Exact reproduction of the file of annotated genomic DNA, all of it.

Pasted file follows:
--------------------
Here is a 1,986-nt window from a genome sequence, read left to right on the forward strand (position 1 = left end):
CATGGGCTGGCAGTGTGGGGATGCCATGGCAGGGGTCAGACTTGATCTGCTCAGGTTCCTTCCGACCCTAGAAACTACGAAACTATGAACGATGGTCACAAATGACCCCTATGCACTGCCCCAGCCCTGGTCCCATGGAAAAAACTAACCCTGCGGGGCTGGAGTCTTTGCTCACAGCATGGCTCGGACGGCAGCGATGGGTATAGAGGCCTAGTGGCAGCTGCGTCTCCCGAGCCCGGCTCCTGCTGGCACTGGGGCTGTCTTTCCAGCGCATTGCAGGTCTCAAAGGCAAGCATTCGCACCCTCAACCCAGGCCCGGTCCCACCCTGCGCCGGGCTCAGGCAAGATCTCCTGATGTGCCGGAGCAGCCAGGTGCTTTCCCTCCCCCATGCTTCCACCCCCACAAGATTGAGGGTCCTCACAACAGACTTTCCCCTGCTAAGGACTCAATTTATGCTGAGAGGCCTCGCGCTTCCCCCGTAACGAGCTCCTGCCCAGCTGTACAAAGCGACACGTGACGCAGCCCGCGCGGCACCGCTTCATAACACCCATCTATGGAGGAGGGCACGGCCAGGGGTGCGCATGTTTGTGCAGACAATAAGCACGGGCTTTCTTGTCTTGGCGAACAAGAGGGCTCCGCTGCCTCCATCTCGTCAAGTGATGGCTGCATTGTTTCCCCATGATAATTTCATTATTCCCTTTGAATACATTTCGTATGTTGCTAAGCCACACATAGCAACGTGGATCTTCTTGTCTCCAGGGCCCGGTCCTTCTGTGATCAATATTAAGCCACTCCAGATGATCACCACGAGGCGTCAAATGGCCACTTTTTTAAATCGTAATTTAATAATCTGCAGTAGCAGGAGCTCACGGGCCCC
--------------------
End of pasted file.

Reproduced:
Here is a 1,986-nt window from a genome sequence, read left to right on the forward strand (position 1 = left end):
CATGGGCTGGCAGTGTGGGGATGCCATGGCAGGGGTCAGACTTGATCTGCTCAGGTTCCTTCCGACCCTAGAAACTACGAAACTATGAACGATGGTCACAAATGACCCCTATGCACTGCCCCAGCCCTGGTCCCATGGAAAAAACTAACCCTGCGGGGCTGGAGTCTTTGCTCACAGCATGGCTCGGACGGCAGCGATGGGTATAGAGGCCTAGTGGCAGCTGCGTCTCCCGAGCCCGGCTCCTGCTGGCACTGGGGCTGTCTTTCCAGCGCATTGCAGGTCTCAAAGGCAAGCATTCGCACCCTCAACCCAGGCCCGGTCCCACCCTGCGCCGGGCTCAGGCAAGATCTCCTGATGTGCCGGAGCAGCCAGGTGCTTTCCCTCCCCCATGCTTCCACCCCCACAAGATTGAGGGTCCTCACAACAGACTTTCCCCTGCTAAGGACTCAATTTATGCTGAGAGGCCTCGCGCTTCCCCCGTAACGAGCTCCTGCCCAGCTGTACAAAGCGACACGTGACGCAGCCCGCGCGGCACCGCTTCATAACACCCATCTATGGAGGAGGGCACGGCCAGGGGTGCGCATGTTTGTGCAGACAATAAGCACGGGCTTTCTTGTCTTGGCGAACAAGAGGGCTCCGCTGCCTCCATCTCGTCAAGTGATGGCTGCATTGTTTCCCCATGATAATTTCATTATTCCCTTTGAATACATTTCGTATGTTGCTAAGCCACACATAGCAACGTGGATCTTCTTGTCTCCAGGGCCCGGTCCTTCTGTGATCAATATTAAGCCACTCCAGATGATCACCACGAGGCGTCAAATGGCCACTTTTTTAAATCGTAATTTAATAATCTGCAGTAGCAGGAGCTCACGGGCCCC